Avoidance is easy: never create a maneuver that draws you too close to the ground or flight ceiling, and never steer into another plane. Avoidance forces in the steering system can accomplish this but you'll have to be careful with the tuning.

Formations are covered by steering forces already, just build a force that attracts a plane to his appointed slot in the formation. Pre-designed formation plans are fine.

Interplay
Probably 90% of your time tuning and refining the AI will be sunk into this area. The actual nature of your fight depends almost entirely on the types and quantities of weapons available to your craft. I worked with a standard lasers-and-missiles AI, so my experience is probably pretty different from a more "realistic" modern-day setting with long-range missiles, radar, and other factors.

I can probably dig into this in more depth if you can provide some details about how your game is designed and what weaponry you plan on including.

However, there are some general guidelines:

- If you want a realistic fight, it's not going to look good, but it may be appealing to hard-core sim fans.

- If you want a visually appealing fight, you need to control a few things. First and foremost is "time to kill." If your TTK is too short, you'll kill things before the player gets to see. If it's too long, the player gets bored. Secondly, you need to control relative positions of craft. If they tend to stay in visual range and in the easily-visible view cone of the player, it's easier to make them look cool. Finally, you need good dynamic maneuvering code, which I'll cover last.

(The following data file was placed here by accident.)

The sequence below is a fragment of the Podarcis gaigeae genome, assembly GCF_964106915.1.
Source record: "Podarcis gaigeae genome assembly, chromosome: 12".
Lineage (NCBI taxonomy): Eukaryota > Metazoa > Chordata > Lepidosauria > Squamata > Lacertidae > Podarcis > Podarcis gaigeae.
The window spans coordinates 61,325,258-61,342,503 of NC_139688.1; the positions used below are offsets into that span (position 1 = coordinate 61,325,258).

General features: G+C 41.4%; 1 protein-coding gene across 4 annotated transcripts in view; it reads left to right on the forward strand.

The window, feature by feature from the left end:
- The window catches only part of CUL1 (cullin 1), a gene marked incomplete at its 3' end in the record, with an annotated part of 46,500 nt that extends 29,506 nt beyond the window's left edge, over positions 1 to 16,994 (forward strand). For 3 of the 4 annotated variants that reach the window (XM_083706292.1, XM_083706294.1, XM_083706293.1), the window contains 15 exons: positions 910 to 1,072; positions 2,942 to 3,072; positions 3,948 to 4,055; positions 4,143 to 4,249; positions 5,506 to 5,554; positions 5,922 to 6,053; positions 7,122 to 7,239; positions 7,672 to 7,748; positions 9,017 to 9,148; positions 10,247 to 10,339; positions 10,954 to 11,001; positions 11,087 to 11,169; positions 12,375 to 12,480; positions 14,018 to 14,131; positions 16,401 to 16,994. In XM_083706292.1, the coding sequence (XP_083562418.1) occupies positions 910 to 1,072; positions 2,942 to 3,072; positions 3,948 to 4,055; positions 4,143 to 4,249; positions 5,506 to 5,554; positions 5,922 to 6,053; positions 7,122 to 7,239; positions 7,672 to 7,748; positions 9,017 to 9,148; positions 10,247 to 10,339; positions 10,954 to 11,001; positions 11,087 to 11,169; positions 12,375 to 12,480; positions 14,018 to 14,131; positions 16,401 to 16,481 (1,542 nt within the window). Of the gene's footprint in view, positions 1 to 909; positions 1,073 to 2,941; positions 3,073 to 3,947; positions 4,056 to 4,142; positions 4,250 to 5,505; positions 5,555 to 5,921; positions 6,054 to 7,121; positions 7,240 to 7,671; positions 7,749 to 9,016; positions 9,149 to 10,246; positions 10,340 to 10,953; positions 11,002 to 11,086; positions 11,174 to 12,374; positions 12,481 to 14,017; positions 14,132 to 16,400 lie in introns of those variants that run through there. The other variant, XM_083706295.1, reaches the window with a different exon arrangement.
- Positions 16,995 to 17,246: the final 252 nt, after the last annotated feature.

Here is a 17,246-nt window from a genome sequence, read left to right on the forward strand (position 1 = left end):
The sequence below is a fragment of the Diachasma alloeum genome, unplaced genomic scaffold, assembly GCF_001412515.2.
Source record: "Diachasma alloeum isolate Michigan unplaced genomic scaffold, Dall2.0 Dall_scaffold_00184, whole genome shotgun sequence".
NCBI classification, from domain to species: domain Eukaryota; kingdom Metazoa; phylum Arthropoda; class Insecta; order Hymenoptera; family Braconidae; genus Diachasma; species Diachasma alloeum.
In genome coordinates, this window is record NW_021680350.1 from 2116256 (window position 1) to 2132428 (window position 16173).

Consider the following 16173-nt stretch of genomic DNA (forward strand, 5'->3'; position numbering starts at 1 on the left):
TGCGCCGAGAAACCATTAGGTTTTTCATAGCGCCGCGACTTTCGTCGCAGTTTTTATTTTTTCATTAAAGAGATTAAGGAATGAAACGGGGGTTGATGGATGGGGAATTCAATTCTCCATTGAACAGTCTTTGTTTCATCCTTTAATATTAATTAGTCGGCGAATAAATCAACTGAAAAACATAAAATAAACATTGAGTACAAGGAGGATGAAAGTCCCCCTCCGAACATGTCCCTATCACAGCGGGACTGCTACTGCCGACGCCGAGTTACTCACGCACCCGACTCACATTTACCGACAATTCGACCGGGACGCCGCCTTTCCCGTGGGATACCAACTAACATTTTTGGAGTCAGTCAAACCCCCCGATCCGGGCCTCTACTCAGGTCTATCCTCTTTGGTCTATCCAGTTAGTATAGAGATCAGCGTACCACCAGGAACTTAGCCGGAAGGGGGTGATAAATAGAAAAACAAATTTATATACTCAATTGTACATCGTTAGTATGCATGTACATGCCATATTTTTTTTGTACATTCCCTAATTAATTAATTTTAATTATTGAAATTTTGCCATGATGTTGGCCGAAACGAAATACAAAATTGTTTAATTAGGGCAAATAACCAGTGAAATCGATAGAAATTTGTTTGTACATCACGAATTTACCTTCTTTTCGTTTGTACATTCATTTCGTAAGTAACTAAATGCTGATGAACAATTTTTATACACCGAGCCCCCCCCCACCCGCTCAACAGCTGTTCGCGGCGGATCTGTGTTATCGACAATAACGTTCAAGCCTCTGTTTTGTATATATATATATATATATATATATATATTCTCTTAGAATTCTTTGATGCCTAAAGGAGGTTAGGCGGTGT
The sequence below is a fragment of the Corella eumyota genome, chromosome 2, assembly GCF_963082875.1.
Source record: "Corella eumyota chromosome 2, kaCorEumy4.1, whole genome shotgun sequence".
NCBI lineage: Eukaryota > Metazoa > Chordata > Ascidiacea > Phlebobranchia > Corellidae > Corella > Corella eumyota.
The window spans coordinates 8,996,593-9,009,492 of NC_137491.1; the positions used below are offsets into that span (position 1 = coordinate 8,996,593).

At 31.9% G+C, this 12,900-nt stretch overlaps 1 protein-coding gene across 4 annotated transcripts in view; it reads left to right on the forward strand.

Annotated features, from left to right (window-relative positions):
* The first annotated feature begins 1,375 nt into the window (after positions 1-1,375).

- Use combat chatter dialogue to cover up visual obstruction; i.e. if the player can't see a cool shot, have his wingman call it out with some appropriate dialogue to make the player aware that something happened. If your game design permits, have enemies play taunts and things as they maneuver around to help reinforce the idea that they're "opposing" and messing with the player a little bit.

- Remember that the best AI in the world is probably boring to fight. Tune for entertainment value unless you're trying to make a military training sim. A fun fight generally involves a couple near misses, the player barely coming out on top, or at least with his heart pounding a bit. If your testing of the game doesn't crank up your adrenaline, you've done something wrong.


Dynamic Maneuver Generation
This is the real magic of flight-based games. Players want to see cool stuff - not just from their allies, but their enemies as well. They want to have to follow a fighter through a gut-wrenching high-G turn to make a shot; they want to see their buddies corkscrew and barrel roll to evade missiles; and so on.

The trick in my experience to good dynamic maneuvers is to have archetypes available. If you're making a realistic type sim, or just a modern air combat game, buy a couple books on aerial combat tactics and learn the common behaviors of pilots in real situations. You can get a ton of inspiration from this. There's a few good books out there that cover relatively up-to-date aerial tactics that you can probably find easily online. Unfortunately mine are all in boxes in storage or I'd suggest a few titles.

The way you do this in code is to set up a general archetype along with a purpose for using it. Certain evasive maneuvers are good for breaking radar locks; others are good for dodging missiles; yet more are good for tight furball engagements where you're in close and using shorter-range weaponry. Likewise, there are maneuvers for things like getting into position behind an enemy, drawing an enemy into a trap set by a wingman, breaking up enemy formations, and so on. Build up a playbook of these maneuvers and how they should be used in combat.

Once you have that list, add a scoring system. Utility is a tempting basis for this but can be very, very hard to tune. I'd recommend a simple "personality" system where some pilots prefer certain maneuvers. When you spawn a pilot - friend or foe - give him a randomly selected subset of your playbook to choose from, and have him draw appropriate maneuvers from that subset.

Finally, once your pilots know how to choose a dynamic maneuver, it's time to animate it. Some people may be surprised by this, but I found the easiest way to do this is with a keyframe system coupled with a steering forces system.